At this point we can’t tell who is right. FreePress offers indirect but suggestive circumstantial evidence that questionable discussions might have occurred within the cable industry. The NCTA mostly just changes the subject, talking about the complexity of their industry and praising cable companies for offering shows on the Internet at all.

Unfortunately, public discourse about industry structure often confuses issues like this. We often say things like “the cable industry is worried about X” or “the cable industry wants Y”. That could be a kind of shorthand, meaning that the individual companies in the industry, facing competitive pressures, generally tend to worry about X or to want Y — perfectly reasonable market behavior. Or it could reflect an assumption that the industry acts as a unit, which of course is problematic. This ambiguity is especially common in political/policy debates, to our detriment. We’d be better off talking saying things like “cable companies worry about X” or “cable companies want Y”, just to remind ourselves that these are supposed to be independent actors who decide independently what they want.

For now, I’d say the cable companies bear watching. As the companies lay out their Internet strategies and products, I hope the antitrust authorities are watching closely. If the cable companies are really acting as competing companies, this will be obvious from their actions.

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Advice on stepping up to a better digital camera

This is a bit off from the usual Freedom to Tinker post, but with tomorrow being “Black Friday” and retailers offering some steep discounts on consumer electronics, many Tinker readers will be out there buying gear or will be offering buying advice to their friends.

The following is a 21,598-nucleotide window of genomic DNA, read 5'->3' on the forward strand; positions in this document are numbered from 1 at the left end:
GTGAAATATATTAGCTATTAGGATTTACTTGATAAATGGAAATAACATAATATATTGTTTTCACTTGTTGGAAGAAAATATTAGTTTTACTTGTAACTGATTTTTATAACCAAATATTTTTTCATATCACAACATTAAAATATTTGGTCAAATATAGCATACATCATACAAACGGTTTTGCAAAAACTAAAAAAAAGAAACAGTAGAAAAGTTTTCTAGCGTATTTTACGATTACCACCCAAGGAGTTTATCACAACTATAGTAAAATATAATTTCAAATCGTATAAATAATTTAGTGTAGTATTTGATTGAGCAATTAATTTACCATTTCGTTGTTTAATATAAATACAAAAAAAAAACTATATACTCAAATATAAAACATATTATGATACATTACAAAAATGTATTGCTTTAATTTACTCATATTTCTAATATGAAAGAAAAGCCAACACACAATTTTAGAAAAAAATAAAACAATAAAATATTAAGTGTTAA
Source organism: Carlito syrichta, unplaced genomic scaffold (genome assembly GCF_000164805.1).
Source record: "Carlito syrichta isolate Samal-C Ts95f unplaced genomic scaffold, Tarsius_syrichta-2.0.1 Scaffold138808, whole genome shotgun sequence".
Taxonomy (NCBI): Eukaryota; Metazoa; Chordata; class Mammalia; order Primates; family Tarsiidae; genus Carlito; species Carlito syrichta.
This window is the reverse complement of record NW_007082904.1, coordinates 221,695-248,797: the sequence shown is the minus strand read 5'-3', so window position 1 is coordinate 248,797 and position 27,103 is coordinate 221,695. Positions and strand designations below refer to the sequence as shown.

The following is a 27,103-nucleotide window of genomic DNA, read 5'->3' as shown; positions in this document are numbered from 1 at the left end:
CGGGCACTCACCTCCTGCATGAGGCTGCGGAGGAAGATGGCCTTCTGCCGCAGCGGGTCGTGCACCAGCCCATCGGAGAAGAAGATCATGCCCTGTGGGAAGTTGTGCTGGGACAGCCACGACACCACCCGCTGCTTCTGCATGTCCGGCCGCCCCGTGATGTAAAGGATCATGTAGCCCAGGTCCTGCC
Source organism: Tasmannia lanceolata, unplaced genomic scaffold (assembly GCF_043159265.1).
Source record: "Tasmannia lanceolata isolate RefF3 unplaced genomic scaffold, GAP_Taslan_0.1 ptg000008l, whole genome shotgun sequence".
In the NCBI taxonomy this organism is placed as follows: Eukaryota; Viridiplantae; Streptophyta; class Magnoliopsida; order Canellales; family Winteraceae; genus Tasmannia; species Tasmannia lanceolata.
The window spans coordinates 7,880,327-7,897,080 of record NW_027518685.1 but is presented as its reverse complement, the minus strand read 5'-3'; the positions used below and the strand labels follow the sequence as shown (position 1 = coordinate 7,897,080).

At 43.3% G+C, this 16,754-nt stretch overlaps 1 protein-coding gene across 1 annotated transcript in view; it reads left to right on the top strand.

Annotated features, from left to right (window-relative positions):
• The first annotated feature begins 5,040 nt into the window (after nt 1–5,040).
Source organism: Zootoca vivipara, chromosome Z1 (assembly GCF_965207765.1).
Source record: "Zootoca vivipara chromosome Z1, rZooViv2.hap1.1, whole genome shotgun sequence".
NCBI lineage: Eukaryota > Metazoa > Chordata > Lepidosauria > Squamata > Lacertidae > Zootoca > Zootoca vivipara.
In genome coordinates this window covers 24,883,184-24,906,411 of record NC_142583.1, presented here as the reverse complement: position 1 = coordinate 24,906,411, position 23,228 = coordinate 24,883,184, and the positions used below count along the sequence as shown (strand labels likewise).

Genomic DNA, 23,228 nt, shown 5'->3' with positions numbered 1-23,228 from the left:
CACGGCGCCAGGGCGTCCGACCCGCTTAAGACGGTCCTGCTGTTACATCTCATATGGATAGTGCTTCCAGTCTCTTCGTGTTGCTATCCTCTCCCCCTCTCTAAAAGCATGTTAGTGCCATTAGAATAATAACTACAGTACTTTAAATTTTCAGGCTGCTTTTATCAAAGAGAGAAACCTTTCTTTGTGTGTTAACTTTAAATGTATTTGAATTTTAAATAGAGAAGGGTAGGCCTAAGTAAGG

Over the past several months, several friends of mine have mentioned that they were considering “moving up” to a D-SLR camera and asked me for advice. I’ve been what you might term a “serious amateur” photographer since high school, when I was the head photographer for the school yearbook and newspaper. (It was a non-trivial issue for me to decide whether to make my career in photography or in computers.)

To address this, I wrote a guide to upgrading your digital camera. I’ve written this for a non-technical audience. Pass it around and enjoy.

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NY Times Should Report on NY Times Ad Malware

Yesterday morning, while reading the New York Times online, I was confronted with an attempted security attack, apparently delivered through an advertisement. A window popped up, mimicking an antivirus scanner. After “scanning” my computer, it reported finding viruses and invited me to download a free antivirus scanner. The displays implied, without quite saying so, that the messages came from my antivirus vendor and that the download would come from there too. Knowing how these things work, I recognized it right away as an attack, probably carried by an ad. So I didn’t click on anything, and I’m fairly certain my computer wasn’t infected.

I wasn’t the only person who saw this attack. The Times posted a brief note on its site yesterday, and followed up today with a longer blog post.

What is interesting about the Times’s response is that it consists of security warnings, rather than journalism. Security warnings are good as far as they go; the Times owed that much to its users, at least. But it’s also newsworthy that a major, respected news site was facilitating cybercrime, even unintentionally. Somebody should report on this story — and who better than the Times itself?

It’s probably an interesting story, involving the ugly underside of the online ad business. Most likely, ad space in the Times was sold and, presumably, resold to an actual attacker; or a legitimate ad placement service was penetrated. Either way, other people are at risk of the same attack. Even better, the story opens issues such as the difficulties of securing the web, what vendors are doing to improve matters, what the bad buys are trying to achieve, and what happens to the victims.